Hundreds of faces, some the most notable in sports media, sat at decorated dinner tables Wednesday in a downtown San Diego hotel ballroom.
Beyond the NFL commentators bantering on-stage and ESPN's Chris Berman tossing to a “San Diego Super Chargers” sing-along, the star-studded evening of entertainment was, at its core, about hope.
Loved ones fighting the incurable.
A city and team fighting for something feared unbuildable.
A Q-and-A session with NFL commissioner Roger Goodell, who touched upon the San Diego Chargers stadium project, was among the highlights to the principally heavy-hearted Celebration of Hope Gala, an annual fundraiser toward fighting Huntington's Disease.
For about the past decade, the Chargers have joined the Huntington's Disease Society of America local chapter in an off-the-field war against the cruel opponent, which has stricken Ramona Johnston, wife of Bill Johnston, director of team public relations.
Goodell flew from New York to attend the event, fielding questions from the media before chatting on-stage with Berman, the night's emcee.
The media peppered the commissioner from all sides about a scheduled Thursday meeting with San Diego mayor Jerry Sanders. He described such gatherings with NFL city leaders as "not unusual, but it’s always important.”
The plan is "just to get an update from the mayor on what’s happening on the stadium front," Goodell said, adding that the hope, as with the San Francisco 49ers and Oakland Raiders, is to build a site competitive with most other NFL stadiums.outside California.
If successful, Goodell painted the result, pressed by Berman's suggestion that San Diego become a regular Super Bowl host.
"There's no question about it; that's an easy answer," Goodell said to a resounding cheer. "This community knows how to put on a big event. The hospitality, the passion they have for football, there is no question in my mind."
In an open session, one audience member shared a fear this future Chargers home might lie outside city limits, such as Los Angeles.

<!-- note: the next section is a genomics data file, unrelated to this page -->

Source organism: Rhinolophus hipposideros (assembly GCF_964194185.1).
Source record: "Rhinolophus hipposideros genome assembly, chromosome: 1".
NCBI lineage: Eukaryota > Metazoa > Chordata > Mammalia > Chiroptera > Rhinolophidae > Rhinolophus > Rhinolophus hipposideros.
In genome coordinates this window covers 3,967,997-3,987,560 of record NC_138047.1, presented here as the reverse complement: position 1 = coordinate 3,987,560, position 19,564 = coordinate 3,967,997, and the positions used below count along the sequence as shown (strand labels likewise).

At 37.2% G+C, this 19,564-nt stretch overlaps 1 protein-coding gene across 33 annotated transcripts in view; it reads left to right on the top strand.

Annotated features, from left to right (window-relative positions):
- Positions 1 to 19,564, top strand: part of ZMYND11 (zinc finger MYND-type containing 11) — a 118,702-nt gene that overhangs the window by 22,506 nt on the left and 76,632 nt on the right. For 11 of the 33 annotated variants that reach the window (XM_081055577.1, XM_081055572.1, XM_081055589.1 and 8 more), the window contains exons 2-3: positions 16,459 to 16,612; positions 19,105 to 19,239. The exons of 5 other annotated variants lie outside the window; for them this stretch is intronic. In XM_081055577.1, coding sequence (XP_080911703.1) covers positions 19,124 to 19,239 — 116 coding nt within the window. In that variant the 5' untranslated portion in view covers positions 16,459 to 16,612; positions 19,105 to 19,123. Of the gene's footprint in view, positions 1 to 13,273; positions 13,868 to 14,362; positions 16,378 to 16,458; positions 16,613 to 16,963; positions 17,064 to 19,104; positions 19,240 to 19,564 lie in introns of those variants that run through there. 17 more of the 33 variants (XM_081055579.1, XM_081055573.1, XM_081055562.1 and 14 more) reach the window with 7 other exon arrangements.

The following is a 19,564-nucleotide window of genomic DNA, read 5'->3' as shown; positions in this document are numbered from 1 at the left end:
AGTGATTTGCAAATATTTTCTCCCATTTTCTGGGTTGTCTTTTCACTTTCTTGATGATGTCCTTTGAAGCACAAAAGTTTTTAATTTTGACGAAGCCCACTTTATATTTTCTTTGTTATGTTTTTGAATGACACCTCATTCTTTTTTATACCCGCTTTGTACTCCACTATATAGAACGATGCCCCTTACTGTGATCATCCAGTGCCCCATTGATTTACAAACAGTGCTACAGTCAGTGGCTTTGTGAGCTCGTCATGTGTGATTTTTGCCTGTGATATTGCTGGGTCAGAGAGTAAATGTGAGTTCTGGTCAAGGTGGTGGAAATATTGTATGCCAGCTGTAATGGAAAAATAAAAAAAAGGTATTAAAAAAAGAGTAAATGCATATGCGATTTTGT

"The plan is to make the Chargers successful here," Goodell said. "The Spanos family has worked tirelessly to do that, to find a solution here. They want to be in San Diego, I know the fans want to be here, and I can tell you, the NFL wants to be here, and we're going to keep working on it."
Like those on a cure.
Johnston gave an emotional speech before a video of various HD-affected family testimonials. The presentations left the audience of 400-or-so paid guests, which included Marshall Faulk, Deion Sanders, Michael Irvin, Rich Eisen, Steve Mariucci, John Carney and Rolf Benirschke, blinking off and patting away tears, the sound of sniffles rustling an otherwise silent auditorium.
Johnston characterized HD as "just a horrible, horrible disease," killing brain cells and basic motor skills, such as the ability to walk, speak or chew food. The most common cause of death in HD patients is pneumonia, he said.
The second is suicide.
"Mentally, physically, the brain is who you are in so many ways," Johnston said. "This disease robs of who you are."
Ramona was lifted onto the stage to the loudest standing ovation of the night.
She couldn't walk across the room, but her smile filled it.
“My little girl,” Johnston said. “If Mona could talk right now, she would just say 'thank you.' Thank you for being here, and tell the world about this disease. Tell anyone you can tell because you're here to make a difference, and you are making a difference."
Donations to HDSA San Diego can be submitted online.